I liken it to our modern understanding of basic genetic inheritence, DNA, and sperm-and-egg dynamics. In Scripture, we learn that God directly creates each of us, and this was really easy to believe when it was a complete mystery, hidden in the mother’s womb. Now, we are more or less fully aware of the dynamics whereby a single sperm cell and a single egg cell combine to create the recombined DNA of an offspring.

Amazingly, despite this, very few evangelical students hear how “sperm + egg = baby” and are shocked. Very few will say, “Actually, God didn’t make me fearfully and wonderfully; my parents each donated half of my DNA and here I am.” No, we naturally embrace a certain synergy of natural and supernatural processes even in this very well-understood mechanism of conception. We believe that God used natural processes and supernaturally created each of us specially.

I expect that when we stop teaching our kids falsehoods about evolution, they will also naturally find a synergy between evolution and their human-life-honoring faith. Until then, we’ll need to be explicit about it when we help them understand the facts of common descent. You’re right!

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They feel closer to God, not further from Him. They feel that they have a deeper appreciation for, and understanding of, His creation. They feel that their faith is now more their own, rather than merely that of their parents.

It is my understanding that for more than a thousand years the Vatican’s prime objective was to have humanity worship God in exactly the same way, using the exact same prayers, the same rituals, even in the Latin language–thinking that would be the most pleasing to Him. I, for one, hope they were wrong. I hope He values variety to the extent that He wants each of us, while hewing to a universal moral code, to actually worship Him in the unique way our unique mentality dictates. As Denis points out, ‘customizing’ the Faith our parents handed down to us does them more honor than blindly following it without giving it sufficient thought.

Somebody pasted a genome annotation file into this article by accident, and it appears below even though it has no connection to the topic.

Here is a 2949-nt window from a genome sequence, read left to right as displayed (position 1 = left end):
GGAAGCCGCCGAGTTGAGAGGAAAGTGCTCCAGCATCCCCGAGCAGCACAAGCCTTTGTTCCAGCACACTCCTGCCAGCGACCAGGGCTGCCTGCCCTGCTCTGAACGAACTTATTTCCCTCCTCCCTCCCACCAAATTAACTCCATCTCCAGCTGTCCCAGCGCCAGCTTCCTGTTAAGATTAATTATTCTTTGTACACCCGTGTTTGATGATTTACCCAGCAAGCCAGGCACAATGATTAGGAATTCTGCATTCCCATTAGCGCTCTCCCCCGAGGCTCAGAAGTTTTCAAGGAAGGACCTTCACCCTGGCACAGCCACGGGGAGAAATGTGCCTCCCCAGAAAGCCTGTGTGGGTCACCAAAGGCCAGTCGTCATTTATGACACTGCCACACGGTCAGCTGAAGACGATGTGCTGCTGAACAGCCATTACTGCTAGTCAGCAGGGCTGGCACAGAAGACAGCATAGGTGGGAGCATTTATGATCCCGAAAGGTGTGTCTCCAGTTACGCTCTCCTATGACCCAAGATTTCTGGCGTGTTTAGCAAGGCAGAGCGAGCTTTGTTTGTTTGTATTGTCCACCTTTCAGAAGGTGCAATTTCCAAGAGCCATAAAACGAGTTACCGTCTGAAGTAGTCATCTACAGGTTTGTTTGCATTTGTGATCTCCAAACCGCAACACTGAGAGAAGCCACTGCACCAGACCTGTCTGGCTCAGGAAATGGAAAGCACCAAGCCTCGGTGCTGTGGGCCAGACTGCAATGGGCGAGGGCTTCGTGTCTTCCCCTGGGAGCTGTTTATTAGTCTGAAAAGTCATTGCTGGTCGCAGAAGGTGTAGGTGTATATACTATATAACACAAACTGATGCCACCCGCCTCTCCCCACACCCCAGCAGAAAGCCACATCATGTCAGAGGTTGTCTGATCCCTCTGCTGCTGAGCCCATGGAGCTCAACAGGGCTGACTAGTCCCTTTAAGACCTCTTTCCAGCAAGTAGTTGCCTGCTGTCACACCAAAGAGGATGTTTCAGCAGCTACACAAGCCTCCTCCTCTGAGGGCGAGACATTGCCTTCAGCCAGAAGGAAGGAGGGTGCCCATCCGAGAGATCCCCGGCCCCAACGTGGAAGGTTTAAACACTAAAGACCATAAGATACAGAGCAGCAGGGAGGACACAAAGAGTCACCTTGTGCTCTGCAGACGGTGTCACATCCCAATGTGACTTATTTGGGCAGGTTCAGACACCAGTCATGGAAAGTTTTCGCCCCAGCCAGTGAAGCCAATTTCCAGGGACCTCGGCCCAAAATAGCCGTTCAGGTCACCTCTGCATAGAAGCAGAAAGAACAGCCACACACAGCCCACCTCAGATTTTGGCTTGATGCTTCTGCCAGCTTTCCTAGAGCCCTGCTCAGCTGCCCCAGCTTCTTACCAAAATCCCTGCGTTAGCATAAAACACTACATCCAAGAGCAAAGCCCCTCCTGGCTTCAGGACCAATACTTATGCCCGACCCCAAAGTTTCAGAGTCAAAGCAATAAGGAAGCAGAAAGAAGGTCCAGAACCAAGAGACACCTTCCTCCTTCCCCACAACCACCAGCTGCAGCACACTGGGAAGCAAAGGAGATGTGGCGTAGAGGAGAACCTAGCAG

Al Leo

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Dennis @DennisVenema

Do you at least admit to your students that your paradigm—uniformitarianism—is not the only one by which to view origins, has no definitive biblical support, and that an equally valid paradigm of catastrophism allows for closer biblical fidelity while still admitting the uniform processes presently at work? To me, that is the only honest place from which to teach, and will lead to less angst from your students.

Colin Eakin, MD

@EakinC, I think the response to that depends on how you define those terms. Could you elaborate as to whether you use the modern definition of uniformitarianism referring to the constancy of natural laws through time and space, or the old 18th century geologic definition that is no longer accepted by science?

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Uniformitarianism holds that universe from its inception has always operated according to the physical processes and constants that we observe today, and will continue to do so Indefinitely.